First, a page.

Background: Concerns of a decrease in physical activity levels (PALs) of children and a concurrent increase in childhood obesity exist worldwide. The exact relation between these two parameters however has as yet to be fully defined in children.
Objective: This study examined the relation in 47 children, aged 5-10.5 y (mean age 8.4+/-0.9 y) between habitual physical activity, minutes spent in moderate, vigorous and hard intensity activity and body composition parameters.
Design: Total energy expenditure (TEE) was calculated using the doubly labelled water technique and basal metabolic rate (BMR) was predicted from Schofield's equations. PAL was determined by PAL=TEE/BMR. Time spent in moderate, vigorous and hard intensity activity was determined by accelerometry, using the Tritrac-R3D. Body fatness and body mass index (BMI) were used as the two measures of body composition.
Results: Body fat and BMI were significantly inversely correlated with PAL (r=-0.43, P=0.002 and r=-0.45, P=0.001). Times spent in vigorous activity and hard activity were significantly correlated to percentage body fat (r=-0.44, P=0.004 and r=-0.39, P=0.014), but not BMI. Children who were in the top tertiles for both vigorous activity and hard activity had significantly lower body fat percentages than those in the middle and lowest tertiles. Moderate intensity activity was not correlated with measures of body composition.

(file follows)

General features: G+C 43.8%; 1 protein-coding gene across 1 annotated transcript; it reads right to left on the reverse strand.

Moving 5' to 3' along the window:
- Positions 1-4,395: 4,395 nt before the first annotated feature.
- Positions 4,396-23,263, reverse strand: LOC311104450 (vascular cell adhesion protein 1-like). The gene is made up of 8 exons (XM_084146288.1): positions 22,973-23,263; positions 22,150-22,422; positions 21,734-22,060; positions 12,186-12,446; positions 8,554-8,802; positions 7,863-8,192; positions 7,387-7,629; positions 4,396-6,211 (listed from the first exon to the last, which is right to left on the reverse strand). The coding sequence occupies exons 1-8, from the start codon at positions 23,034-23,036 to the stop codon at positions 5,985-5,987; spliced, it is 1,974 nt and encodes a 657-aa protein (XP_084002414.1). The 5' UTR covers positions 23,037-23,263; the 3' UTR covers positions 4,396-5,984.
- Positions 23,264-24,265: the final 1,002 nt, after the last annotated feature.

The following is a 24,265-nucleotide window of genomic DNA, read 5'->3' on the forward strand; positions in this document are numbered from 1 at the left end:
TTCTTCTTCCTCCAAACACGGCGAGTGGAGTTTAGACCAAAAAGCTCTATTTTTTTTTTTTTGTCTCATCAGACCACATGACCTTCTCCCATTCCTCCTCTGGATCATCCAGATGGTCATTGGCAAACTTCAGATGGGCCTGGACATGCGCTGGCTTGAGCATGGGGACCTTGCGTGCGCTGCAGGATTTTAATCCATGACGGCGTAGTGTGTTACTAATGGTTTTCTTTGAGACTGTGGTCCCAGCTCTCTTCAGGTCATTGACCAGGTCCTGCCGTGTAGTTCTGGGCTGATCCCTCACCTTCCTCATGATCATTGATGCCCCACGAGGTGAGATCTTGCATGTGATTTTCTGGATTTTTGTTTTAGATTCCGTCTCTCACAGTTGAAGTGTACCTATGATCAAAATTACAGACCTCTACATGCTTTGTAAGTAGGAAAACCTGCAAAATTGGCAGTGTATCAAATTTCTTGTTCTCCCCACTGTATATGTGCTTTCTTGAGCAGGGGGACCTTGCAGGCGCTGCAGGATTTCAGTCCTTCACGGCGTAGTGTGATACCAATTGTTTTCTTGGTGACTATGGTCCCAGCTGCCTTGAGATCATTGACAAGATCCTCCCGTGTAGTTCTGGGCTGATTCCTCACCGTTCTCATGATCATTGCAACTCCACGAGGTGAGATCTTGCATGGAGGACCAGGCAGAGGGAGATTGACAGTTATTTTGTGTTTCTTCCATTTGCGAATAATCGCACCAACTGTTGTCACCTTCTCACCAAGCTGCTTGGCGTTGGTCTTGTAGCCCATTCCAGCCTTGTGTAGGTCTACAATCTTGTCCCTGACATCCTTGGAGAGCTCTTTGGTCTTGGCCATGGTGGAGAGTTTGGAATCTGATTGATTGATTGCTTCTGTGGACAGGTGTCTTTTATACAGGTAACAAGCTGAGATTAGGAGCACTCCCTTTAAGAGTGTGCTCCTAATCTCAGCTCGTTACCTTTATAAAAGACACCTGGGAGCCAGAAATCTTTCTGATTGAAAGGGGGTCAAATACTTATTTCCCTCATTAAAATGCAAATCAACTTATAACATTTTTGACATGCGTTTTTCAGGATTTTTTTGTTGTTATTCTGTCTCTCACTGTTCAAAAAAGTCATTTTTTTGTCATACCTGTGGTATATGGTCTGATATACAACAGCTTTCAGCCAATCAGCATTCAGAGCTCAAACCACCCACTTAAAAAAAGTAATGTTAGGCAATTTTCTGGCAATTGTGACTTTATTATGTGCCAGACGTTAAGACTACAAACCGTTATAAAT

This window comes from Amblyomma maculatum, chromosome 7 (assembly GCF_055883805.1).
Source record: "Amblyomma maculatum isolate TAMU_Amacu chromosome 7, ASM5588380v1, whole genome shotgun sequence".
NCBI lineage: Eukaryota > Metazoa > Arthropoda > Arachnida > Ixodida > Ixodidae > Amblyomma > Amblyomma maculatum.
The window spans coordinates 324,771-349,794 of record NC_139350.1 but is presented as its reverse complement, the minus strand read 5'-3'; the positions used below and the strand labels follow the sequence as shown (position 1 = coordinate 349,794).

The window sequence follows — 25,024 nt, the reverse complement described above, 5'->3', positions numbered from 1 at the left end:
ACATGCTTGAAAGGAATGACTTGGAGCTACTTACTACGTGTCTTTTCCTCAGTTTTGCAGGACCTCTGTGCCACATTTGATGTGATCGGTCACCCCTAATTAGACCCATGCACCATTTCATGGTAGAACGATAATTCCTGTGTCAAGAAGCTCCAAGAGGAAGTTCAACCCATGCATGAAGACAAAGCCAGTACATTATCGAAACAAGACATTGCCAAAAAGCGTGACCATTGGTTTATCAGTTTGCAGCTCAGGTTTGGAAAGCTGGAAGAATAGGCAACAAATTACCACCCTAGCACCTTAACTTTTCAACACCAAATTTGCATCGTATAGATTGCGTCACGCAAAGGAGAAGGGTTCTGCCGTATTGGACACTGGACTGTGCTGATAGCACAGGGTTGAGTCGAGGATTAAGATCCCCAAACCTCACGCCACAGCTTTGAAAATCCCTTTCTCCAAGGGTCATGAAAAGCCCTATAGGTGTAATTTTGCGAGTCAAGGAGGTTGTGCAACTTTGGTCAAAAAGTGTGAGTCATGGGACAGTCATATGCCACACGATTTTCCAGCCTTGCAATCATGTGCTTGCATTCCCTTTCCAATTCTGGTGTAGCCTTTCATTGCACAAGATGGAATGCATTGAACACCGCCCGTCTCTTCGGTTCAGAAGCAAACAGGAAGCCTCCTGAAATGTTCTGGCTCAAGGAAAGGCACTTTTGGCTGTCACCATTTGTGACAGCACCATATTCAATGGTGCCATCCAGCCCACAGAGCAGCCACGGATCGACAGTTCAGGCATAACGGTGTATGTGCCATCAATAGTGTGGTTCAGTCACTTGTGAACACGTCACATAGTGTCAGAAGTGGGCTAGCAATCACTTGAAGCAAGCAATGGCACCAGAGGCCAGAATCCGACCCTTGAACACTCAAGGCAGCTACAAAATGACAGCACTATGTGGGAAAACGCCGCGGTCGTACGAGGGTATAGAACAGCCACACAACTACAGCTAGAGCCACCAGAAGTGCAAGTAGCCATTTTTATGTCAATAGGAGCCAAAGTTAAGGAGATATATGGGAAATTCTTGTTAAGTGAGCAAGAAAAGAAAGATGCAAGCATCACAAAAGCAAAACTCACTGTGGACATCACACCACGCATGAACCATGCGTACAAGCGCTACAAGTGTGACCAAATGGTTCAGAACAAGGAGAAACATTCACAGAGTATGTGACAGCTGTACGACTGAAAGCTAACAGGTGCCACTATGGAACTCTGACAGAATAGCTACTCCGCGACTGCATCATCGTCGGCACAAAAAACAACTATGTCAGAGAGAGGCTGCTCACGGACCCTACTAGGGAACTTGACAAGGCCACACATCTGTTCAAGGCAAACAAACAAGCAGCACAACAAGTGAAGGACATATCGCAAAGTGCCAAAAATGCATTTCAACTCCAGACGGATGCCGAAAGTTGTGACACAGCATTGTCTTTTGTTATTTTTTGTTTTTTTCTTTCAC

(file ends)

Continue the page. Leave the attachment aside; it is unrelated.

Conclusions: As well as showing a significant relation between PAL and body composition, these data intimate that there may be a threshold of intensity of physical activity that is influential on body fatness. In light of world trends showing increasing childhood obesity, this study supports the need to further investigate the importance of physical activity for children.